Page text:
Friday, July 25, 2014

52 Ancestors: #30 Marie Guérard, baptized "sous condition"

Amy Johnson Crow at No Story Too Small has issued herself and her readers a challenge for 2014. It’s called “52 Ancestors in 52 Weeks”, and as Amy explains, the challenge is to “have one blog post each week devoted to a specific ancestor. It could be a story, a biography, a photograph, an outline of a research problem — anything that focuses on one ancestor”.

For the 30th week of this challenge, I chose Marie Guérard (1840-1917).

Marie is my paternal great-great-grandmother and is number 23 in my ancestor list.

According to her baptism record in February 1841, Marie was born in “le mois de décembre dernier” (the month of December last). [1]

She was baptized “sous condition” (on condition) in the mission of St-Alphonsus of Liguori in Chapeau, Pontiac County, Quebec. The phrase “sous condition” in a baptism record means that a child is baptized on the condition that he or she hasn’t already been baptized. This scenario occurs, for example, when a newborn is in danger of not surviving and is “ondoyé” (provisionally baptized) by someone present at the birth, for example the midwife, before the child can receive the sacrament of baptism by a priest. If the child survives, he or she is brought to the parish church to be baptized by the priest, who then adds “sous condition” to the child’s record. [2]

Marie was the daughter of Jean-Baptiste Guérard and Euphrosine Laronde. Her father was originally from eastern Quebec, while her mother was a Métis from Ile aux Allumettes, where Chapeau is located. (I’ve written about Euphrosine’s Métis background in Euphrosine Laronde, My Metis Ancestor.)

The next time Marie appears in sacramental records is at her marriage to Joseph Vanasse on 10 January 1859 in St-Alphonsus church in Chapeau. [3]

Marie and Joseph had 13 children, seven sons and six daughters, including Elizabeth, my ancestor.

Marie died on 15 November 1917 in Chapeau. She was buried there two days later in the parish cemetery. [4] Her son Regis (aka Richard) Vanasse and her son-in-law Olivier Vanasse were present.

Sources:

1. St-Paul (Aylmer, Quebec), parish register, 1841-1851, p. 14 verso, no entry no., Marie Guérard baptism, 4 February 1841; St-Paul parish; digital image, “Quebec, Vital and Church Records (Drouin Collection), 1621-1967”, Ancestry.ca (http://www.ancestry.ca : accessed 8 June 2010).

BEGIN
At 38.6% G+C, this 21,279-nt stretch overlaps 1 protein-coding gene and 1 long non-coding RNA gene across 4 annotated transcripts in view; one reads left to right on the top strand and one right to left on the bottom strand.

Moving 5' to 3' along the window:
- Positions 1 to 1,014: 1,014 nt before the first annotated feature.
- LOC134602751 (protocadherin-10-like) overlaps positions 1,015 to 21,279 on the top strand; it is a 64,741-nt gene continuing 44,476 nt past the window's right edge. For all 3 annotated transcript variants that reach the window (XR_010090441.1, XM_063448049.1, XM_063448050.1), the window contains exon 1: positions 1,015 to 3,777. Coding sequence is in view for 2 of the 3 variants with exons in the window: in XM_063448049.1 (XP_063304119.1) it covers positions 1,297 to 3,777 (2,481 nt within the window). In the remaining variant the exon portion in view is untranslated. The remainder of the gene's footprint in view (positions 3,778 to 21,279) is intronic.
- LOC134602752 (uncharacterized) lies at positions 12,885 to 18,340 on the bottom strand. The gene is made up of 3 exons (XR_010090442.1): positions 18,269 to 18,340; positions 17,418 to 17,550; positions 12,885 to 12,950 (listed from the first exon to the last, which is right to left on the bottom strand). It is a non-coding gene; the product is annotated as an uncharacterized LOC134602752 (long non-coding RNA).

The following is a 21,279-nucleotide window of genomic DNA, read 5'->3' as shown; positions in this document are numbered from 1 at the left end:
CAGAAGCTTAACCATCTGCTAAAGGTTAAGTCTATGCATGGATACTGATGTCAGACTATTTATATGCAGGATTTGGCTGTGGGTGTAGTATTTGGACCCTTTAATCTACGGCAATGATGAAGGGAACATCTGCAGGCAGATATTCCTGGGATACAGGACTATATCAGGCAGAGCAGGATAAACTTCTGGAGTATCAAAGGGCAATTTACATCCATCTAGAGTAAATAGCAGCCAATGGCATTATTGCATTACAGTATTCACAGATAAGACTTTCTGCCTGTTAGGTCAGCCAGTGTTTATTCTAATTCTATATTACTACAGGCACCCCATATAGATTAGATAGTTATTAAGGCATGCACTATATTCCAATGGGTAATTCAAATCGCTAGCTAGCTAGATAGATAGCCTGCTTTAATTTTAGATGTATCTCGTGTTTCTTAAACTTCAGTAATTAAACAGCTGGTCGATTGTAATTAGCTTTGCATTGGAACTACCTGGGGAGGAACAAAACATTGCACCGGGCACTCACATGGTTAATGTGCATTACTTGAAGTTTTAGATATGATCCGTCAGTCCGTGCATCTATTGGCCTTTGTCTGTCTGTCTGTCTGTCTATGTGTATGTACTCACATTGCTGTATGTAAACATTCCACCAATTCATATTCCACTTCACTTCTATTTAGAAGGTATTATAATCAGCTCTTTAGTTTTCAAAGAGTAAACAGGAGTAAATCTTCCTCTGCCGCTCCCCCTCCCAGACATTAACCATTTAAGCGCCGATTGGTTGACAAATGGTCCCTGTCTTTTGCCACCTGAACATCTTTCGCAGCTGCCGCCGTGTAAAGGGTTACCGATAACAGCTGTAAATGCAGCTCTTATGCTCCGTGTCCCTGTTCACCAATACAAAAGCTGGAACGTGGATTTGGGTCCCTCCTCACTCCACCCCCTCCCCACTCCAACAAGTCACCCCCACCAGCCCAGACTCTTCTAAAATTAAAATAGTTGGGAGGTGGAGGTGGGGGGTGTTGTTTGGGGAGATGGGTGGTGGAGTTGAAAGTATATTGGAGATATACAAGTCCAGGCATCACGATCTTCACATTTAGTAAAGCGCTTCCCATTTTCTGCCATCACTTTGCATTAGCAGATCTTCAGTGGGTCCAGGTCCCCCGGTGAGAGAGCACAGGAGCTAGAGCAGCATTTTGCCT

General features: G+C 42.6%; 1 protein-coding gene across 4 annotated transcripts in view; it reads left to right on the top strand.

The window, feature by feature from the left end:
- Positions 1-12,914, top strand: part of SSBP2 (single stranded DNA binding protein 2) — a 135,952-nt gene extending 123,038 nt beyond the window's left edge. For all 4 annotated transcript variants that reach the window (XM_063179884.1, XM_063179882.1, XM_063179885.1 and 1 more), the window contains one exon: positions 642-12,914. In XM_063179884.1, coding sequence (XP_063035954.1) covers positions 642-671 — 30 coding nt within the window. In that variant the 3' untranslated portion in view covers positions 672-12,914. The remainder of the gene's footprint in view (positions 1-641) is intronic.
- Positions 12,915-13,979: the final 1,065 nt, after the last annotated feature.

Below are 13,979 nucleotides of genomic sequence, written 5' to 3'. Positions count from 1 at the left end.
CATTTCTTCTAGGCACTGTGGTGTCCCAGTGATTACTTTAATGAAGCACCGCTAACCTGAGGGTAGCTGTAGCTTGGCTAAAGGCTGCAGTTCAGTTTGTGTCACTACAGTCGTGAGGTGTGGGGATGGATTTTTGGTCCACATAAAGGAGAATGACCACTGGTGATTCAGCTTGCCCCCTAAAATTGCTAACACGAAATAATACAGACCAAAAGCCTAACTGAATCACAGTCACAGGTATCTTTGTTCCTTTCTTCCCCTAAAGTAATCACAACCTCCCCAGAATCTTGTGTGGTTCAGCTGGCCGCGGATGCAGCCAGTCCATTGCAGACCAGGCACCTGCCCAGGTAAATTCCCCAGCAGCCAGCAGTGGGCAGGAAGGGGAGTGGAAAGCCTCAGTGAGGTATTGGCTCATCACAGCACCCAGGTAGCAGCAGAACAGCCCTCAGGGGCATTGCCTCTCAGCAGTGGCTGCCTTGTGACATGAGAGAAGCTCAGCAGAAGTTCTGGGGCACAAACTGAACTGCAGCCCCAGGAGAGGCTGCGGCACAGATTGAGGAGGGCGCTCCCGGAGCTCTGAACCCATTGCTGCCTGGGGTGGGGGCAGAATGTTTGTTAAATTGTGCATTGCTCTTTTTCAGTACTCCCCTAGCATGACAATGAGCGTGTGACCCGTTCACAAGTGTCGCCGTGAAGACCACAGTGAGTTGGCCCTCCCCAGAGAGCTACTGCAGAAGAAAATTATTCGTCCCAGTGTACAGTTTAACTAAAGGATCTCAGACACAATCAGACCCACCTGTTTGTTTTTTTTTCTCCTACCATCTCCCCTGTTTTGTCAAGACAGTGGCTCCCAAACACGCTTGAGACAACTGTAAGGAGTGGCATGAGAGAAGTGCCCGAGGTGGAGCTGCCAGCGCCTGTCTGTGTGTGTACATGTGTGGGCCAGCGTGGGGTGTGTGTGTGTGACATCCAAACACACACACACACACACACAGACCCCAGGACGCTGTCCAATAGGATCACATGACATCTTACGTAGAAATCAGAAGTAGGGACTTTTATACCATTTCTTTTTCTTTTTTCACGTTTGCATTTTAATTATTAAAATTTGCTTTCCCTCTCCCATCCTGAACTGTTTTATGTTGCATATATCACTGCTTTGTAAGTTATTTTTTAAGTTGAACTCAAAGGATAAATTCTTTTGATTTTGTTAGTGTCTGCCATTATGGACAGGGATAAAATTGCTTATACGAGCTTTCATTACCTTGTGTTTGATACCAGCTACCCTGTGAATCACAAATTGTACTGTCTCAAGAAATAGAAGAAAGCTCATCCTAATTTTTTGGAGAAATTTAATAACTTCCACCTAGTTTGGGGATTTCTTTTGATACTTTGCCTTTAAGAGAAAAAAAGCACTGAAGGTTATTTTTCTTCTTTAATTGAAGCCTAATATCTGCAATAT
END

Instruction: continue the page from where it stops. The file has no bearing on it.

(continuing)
2. Can. 869 §1 states: “If there is doubt as to whether a person was baptised or whether a baptism was conferred validly […] the person is to be baptised conditionally [“sous condition”]. The Code of Canon Law In English translation, The Canon Law Society Trust, London: Collins Liturgical Publications, 1983, 160.

3. St-Alphonse (Chapeau, Quebec), parish register, 1857-1876, p. 3 recto, entry no. M2, Joseph Venance – Mary Siard [Guerard] marriage, 10 January 1859; St-Alphonse parish; digital image, “Quebec, Vital and Church Records (Drouin Collection), 1621-1967”, Ancestry.ca (http://www.ancestry.ca : accessed 30 July 2007).

4. St-Alphonse (Chapeau, Quebec), parish register, 1917, p. 15 verso, entry no. S19, Moïse Girard [sic] burial, 17 November 1917; St-Alphonse parish; digital image, “Quebec, Vital and Church Records (Drouin Collection), 1621-1967”, Ancestry.ca (http://www.ancestry.ca : accessed 30 July 2007).

Copyright © 2014, Yvonne Demoskoff.

2 comments:

  1. This is how I have defined the terms:

    sous condition: conditionally, a phrase used when evidence has been given that the individual had been baptized earlier, in an ondoyement, sprinkling of water while saying “I baptize you in the name of the Father, the Son, and the Holy Spirit,” whether performed by a lay person (of whatever religion) or by a priest who did not then or could not then provide the full sacramental rites. An individual can be baptized only once. These emergency baptisms are fully legitimate, whether followed by the Church rituals or not before a person dies. The phrase sous condition is thus entered in case the previous emergency baptism, ondoyement, was flawed in intent or in execution. It is sometimes used when the person being baptized had received baptism in a protestant rite but is becoming a Catholic.

    ondoyé[e] / ondoyer / ondoyement: emergency baptism, usually performed when a priest is not present, from the French word for a wave of water. When the child or older individual could be taken to a church, a priest then “supplied” the usual ceremonies and rites of the sacrament of Baptism, such as anointing with holy oil, covering with a white cloth, abjuring the devil and all his pomp, and naming godparents who would be responsible for the spiritual development of the baptized. The entry in a Church register also served as a civil record and could be used for inheritance purposes as well as for future administration of the sacraments of Confirmation, Marriage, or Holy Orders (becoming a priest).

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    1. Thank you, Suzanne, for such a great explanation of "sous condition" and "ondoyer". You defined those terms more fully than I did, so I appreciate the extra knowledge and details :)

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